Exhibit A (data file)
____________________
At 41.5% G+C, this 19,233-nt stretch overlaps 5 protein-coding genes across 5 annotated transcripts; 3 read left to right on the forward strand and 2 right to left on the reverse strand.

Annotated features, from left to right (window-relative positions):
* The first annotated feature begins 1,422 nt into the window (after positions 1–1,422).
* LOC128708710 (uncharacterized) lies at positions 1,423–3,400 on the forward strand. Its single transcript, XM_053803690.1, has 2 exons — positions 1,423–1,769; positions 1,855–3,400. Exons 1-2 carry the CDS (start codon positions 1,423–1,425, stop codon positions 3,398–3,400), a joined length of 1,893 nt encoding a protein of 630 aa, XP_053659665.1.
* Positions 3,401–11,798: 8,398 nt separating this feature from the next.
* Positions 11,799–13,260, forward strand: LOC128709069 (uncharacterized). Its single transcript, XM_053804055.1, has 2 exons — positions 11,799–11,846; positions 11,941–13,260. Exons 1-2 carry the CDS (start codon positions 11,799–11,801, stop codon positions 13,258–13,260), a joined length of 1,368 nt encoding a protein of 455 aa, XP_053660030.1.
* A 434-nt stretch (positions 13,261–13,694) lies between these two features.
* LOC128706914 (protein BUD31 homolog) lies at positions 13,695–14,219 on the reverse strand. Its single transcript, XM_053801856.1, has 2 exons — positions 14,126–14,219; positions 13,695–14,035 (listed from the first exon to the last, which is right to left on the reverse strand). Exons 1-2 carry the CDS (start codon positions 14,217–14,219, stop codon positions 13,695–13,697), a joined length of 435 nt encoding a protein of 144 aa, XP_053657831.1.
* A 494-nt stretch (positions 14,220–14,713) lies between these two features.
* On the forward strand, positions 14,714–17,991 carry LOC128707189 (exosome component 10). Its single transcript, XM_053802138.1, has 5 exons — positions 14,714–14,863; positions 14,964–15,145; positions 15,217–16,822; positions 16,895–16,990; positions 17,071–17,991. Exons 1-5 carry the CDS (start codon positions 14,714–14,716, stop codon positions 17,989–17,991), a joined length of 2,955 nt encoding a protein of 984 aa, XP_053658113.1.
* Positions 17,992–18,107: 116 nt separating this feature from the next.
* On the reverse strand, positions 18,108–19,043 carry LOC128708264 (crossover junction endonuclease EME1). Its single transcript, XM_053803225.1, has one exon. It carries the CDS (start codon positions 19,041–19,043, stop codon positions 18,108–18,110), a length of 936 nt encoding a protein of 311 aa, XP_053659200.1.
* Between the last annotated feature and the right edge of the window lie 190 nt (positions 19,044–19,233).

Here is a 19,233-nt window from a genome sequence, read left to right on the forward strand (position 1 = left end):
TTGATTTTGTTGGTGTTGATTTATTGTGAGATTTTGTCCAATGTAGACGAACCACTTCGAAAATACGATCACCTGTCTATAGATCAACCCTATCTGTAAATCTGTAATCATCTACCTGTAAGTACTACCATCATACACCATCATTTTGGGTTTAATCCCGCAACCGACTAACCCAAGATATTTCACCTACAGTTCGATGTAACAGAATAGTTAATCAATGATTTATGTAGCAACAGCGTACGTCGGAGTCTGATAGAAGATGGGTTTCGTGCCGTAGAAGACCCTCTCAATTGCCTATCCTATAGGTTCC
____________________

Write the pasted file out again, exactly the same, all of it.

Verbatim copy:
At 41.5% G+C, this 19,233-nt stretch overlaps 5 protein-coding genes across 5 annotated transcripts; 3 read left to right on the forward strand and 2 right to left on the reverse strand.

Annotated features, from left to right (window-relative positions):
* The first annotated feature begins 1,422 nt into the window (after positions 1–1,422).
* LOC128708710 (uncharacterized) lies at positions 1,423–3,400 on the forward strand. Its single transcript, XM_053803690.1, has 2 exons — positions 1,423–1,769; positions 1,855–3,400. Exons 1-2 carry the CDS (start codon positions 1,423–1,425, stop codon positions 3,398–3,400), a joined length of 1,893 nt encoding a protein of 630 aa, XP_053659665.1.
* Positions 3,401–11,798: 8,398 nt separating this feature from the next.
* Positions 11,799–13,260, forward strand: LOC128709069 (uncharacterized). Its single transcript, XM_053804055.1, has 2 exons — positions 11,799–11,846; positions 11,941–13,260. Exons 1-2 carry the CDS (start codon positions 11,799–11,801, stop codon positions 13,258–13,260), a joined length of 1,368 nt encoding a protein of 455 aa, XP_053660030.1.
* A 434-nt stretch (positions 13,261–13,694) lies between these two features.
* LOC128706914 (protein BUD31 homolog) lies at positions 13,695–14,219 on the reverse strand. Its single transcript, XM_053801856.1, has 2 exons — positions 14,126–14,219; positions 13,695–14,035 (listed from the first exon to the last, which is right to left on the reverse strand). Exons 1-2 carry the CDS (start codon positions 14,217–14,219, stop codon positions 13,695–13,697), a joined length of 435 nt encoding a protein of 144 aa, XP_053657831.1.
* A 494-nt stretch (positions 14,220–14,713) lies between these two features.
* On the forward strand, positions 14,714–17,991 carry LOC128707189 (exosome component 10). Its single transcript, XM_053802138.1, has 5 exons — positions 14,714–14,863; positions 14,964–15,145; positions 15,217–16,822; positions 16,895–16,990; positions 17,071–17,991. Exons 1-5 carry the CDS (start codon positions 14,714–14,716, stop codon positions 17,989–17,991), a joined length of 2,955 nt encoding a protein of 984 aa, XP_053658113.1.
* Positions 17,992–18,107: 116 nt separating this feature from the next.
* On the reverse strand, positions 18,108–19,043 carry LOC128708264 (crossover junction endonuclease EME1). Its single transcript, XM_053803225.1, has one exon. It carries the CDS (start codon positions 19,041–19,043, stop codon positions 18,108–18,110), a length of 936 nt encoding a protein of 311 aa, XP_053659200.1.
* Between the last annotated feature and the right edge of the window lie 190 nt (positions 19,044–19,233).

Here is a 19,233-nt window from a genome sequence, read left to right on the forward strand (position 1 = left end):
TTGATTTTGTTGGTGTTGATTTATTGTGAGATTTTGTCCAATGTAGACGAACCACTTCGAAAATACGATCACCTGTCTATAGATCAACCCTATCTGTAAATCTGTAATCATCTACCTGTAAGTACTACCATCATACACCATCATTTTGGGTTTAATCCCGCAACCGACTAACCCAAGATATTTCACCTACAGTTCGATGTAACAGAATAGTTAATCAATGATTTATGTAGCAACAGCGTACGTCGGAGTCTGATAGAAGATGGGTTTCGTGCCGTAGAAGACCCTCTCAATTGCCTATCCTATAGGTTCC